At Villa di Geggiano, we start, in the proper fashion, with primi. Hayler orders a wild boar pappardelle, while I opt for the cacio e pepe. My instinct is to use a mixture of overwrought clichés and crap metaphors to describe it, something like: ‘It’s unctuously heady and cheesy, akin to a drunken Cha Cha Slide at your sister’s wedding.’ But that would not be in the spirit of things. I need to think like Hayler.
The cacio e pepe was pleasant, with a strong cheese flavour, if a little lacking in peppery bite.
That’s more like it. But what to give it out of 20… My heart says 14, but my head says 13 – the bucatini was a bit too al dente for my liking.
The cacio e pepe was pleasant, with a strong cheese flavour, if a little lacking in peppery bite. The bucatini, though flavoursome and of quality, was a little too al dente (13/20).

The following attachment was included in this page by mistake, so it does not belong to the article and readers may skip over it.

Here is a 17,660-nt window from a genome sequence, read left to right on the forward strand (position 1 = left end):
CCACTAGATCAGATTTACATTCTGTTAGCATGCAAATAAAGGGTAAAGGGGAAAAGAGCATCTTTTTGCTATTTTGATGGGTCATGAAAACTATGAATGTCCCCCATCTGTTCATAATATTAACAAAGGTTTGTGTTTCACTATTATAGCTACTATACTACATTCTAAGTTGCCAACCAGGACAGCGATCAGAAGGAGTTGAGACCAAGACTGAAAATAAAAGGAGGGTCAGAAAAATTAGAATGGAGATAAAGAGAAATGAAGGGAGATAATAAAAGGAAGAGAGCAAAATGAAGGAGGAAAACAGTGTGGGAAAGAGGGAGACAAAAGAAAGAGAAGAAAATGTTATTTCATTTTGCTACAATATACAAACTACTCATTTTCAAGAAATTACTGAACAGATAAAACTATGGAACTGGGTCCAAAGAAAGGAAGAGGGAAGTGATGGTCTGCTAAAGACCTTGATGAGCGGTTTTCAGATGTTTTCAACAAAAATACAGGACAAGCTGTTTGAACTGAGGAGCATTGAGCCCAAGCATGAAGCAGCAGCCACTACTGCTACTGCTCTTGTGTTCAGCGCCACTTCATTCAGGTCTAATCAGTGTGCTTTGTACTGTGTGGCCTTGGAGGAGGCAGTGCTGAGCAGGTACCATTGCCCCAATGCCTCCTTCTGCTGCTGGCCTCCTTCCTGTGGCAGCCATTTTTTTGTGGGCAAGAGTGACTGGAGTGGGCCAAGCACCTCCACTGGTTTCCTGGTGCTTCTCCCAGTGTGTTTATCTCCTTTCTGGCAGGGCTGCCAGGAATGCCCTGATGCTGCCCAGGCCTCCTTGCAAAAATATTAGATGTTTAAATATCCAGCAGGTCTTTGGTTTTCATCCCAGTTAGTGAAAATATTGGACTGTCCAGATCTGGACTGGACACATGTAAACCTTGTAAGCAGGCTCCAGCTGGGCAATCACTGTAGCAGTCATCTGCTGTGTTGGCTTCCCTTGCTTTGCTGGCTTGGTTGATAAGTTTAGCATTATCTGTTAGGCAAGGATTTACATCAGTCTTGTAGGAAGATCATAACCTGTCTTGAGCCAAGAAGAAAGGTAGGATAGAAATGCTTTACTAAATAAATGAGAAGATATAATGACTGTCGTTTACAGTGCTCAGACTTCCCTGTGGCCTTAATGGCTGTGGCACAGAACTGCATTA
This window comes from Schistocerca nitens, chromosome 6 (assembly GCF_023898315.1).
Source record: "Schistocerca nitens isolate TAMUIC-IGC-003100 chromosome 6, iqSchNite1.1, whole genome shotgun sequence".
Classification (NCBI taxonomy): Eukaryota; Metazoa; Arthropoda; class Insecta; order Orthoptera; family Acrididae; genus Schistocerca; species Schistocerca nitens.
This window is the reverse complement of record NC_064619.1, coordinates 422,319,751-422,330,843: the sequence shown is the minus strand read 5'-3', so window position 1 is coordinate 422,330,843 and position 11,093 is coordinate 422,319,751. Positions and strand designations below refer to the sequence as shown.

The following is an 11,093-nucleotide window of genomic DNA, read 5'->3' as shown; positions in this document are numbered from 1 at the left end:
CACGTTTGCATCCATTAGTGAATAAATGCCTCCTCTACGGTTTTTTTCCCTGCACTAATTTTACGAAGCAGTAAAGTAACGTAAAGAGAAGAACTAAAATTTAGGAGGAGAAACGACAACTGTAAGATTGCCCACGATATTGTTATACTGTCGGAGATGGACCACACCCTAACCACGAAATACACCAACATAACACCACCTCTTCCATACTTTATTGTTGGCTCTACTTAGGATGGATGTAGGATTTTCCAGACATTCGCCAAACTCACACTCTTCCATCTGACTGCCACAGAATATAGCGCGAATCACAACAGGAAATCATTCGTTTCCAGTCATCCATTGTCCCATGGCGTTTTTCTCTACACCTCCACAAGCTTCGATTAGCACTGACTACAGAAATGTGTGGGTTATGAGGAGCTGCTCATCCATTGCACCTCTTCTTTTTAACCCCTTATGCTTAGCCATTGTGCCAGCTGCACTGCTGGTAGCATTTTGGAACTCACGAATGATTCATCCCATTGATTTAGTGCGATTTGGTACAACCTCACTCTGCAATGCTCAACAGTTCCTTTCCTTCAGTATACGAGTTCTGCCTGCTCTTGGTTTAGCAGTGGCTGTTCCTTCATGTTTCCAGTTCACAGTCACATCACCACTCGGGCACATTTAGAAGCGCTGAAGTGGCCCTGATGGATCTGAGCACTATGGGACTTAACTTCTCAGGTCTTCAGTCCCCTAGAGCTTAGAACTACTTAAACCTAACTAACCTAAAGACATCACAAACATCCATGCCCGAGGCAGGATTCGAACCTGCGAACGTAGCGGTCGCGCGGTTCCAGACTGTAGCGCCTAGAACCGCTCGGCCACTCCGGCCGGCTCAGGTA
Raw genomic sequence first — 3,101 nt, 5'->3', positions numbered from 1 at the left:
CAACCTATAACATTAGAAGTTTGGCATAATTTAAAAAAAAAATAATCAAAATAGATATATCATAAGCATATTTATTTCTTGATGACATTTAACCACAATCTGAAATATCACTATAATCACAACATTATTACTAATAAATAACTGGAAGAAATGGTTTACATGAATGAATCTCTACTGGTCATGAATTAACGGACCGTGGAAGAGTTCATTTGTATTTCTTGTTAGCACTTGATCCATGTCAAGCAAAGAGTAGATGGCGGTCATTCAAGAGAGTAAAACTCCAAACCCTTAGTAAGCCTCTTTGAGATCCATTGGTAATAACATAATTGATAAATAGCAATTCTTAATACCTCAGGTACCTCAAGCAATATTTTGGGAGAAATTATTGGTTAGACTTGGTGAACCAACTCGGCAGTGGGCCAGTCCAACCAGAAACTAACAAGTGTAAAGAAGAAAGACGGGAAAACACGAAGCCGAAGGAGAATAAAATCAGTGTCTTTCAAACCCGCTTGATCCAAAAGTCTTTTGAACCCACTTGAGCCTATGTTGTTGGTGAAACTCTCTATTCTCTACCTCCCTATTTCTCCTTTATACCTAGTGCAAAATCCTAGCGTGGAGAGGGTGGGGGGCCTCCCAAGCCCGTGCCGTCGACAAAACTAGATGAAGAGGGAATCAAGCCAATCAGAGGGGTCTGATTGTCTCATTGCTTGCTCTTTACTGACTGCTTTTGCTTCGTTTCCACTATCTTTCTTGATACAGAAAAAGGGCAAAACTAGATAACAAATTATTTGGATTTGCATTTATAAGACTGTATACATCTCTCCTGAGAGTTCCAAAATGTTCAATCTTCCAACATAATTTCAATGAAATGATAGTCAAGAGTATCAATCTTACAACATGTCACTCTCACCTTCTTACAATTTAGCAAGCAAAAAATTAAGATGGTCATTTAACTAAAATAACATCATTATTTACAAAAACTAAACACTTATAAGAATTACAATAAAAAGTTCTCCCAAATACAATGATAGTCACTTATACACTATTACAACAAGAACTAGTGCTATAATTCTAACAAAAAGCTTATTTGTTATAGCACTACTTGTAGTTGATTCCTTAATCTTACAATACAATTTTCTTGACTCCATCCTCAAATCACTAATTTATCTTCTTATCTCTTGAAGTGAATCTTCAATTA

The head wins out, as it should. This is quite liberating.
Back to the conversation. Hayler tells me that he hasn’t always eaten with such largesse. ‘I grew up in Somerset and my mother was the worst cook in the world. She’s passed away now so she won’t be offended by that but, essentially, food was not a thing in our family at all.’
His gastronomic awakening came with a visit to Joël Robuchon’s Jamin in Paris. A life-changing experience. ‘I read about this restaurant, and I actually went there thinking that it probably wouldn’t be that much better than the stuff in London. It was by an enormous margin the best food I’d ever eaten. I started to go back to Jamin twice a year until it closed. Then I looked for other places of that level, which turned out to be very hard.’